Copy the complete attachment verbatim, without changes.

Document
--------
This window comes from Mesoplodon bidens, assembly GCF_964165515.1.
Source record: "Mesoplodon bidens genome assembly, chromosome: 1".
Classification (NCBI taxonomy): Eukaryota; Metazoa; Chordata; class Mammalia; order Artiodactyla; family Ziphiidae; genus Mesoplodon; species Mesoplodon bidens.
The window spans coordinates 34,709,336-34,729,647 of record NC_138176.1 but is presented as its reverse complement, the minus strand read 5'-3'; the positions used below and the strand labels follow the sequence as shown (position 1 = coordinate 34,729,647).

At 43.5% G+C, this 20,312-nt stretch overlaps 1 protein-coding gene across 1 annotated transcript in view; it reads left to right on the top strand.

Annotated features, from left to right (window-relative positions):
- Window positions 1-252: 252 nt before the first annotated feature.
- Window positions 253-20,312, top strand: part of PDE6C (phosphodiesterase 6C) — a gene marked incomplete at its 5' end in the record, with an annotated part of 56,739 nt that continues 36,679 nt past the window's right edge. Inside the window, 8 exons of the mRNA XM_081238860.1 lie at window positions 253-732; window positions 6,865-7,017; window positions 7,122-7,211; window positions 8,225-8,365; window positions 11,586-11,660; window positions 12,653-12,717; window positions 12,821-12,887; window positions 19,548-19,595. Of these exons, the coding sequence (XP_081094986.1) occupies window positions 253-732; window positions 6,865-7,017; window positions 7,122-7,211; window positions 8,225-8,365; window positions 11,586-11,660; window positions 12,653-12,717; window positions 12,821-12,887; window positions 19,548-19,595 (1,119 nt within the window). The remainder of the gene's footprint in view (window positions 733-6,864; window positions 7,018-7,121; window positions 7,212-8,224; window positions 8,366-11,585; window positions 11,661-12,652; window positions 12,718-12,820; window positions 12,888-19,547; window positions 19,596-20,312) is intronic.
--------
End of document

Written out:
This window comes from Mesoplodon bidens, assembly GCF_964165515.1.
Source record: "Mesoplodon bidens genome assembly, chromosome: 1".
Classification (NCBI taxonomy): Eukaryota; Metazoa; Chordata; class Mammalia; order Artiodactyla; family Ziphiidae; genus Mesoplodon; species Mesoplodon bidens.
The window spans coordinates 34,709,336-34,729,647 of record NC_138176.1 but is presented as its reverse complement, the minus strand read 5'-3'; the positions used below and the strand labels follow the sequence as shown (position 1 = coordinate 34,729,647).

At 43.5% G+C, this 20,312-nt stretch overlaps 1 protein-coding gene across 1 annotated transcript in view; it reads left to right on the top strand.

Annotated features, from left to right (window-relative positions):
- Window positions 1-252: 252 nt before the first annotated feature.
- Window positions 253-20,312, top strand: part of PDE6C (phosphodiesterase 6C) — a gene marked incomplete at its 5' end in the record, with an annotated part of 56,739 nt that continues 36,679 nt past the window's right edge. Inside the window, 8 exons of the mRNA XM_081238860.1 lie at window positions 253-732; window positions 6,865-7,017; window positions 7,122-7,211; window positions 8,225-8,365; window positions 11,586-11,660; window positions 12,653-12,717; window positions 12,821-12,887; window positions 19,548-19,595. Of these exons, the coding sequence (XP_081094986.1) occupies window positions 253-732; window positions 6,865-7,017; window positions 7,122-7,211; window positions 8,225-8,365; window positions 11,586-11,660; window positions 12,653-12,717; window positions 12,821-12,887; window positions 19,548-19,595 (1,119 nt within the window). The remainder of the gene's footprint in view (window positions 733-6,864; window positions 7,018-7,121; window positions 7,212-8,224; window positions 8,366-11,585; window positions 11,661-12,652; window positions 12,718-12,820; window positions 12,888-19,547; window positions 19,596-20,312) is intronic.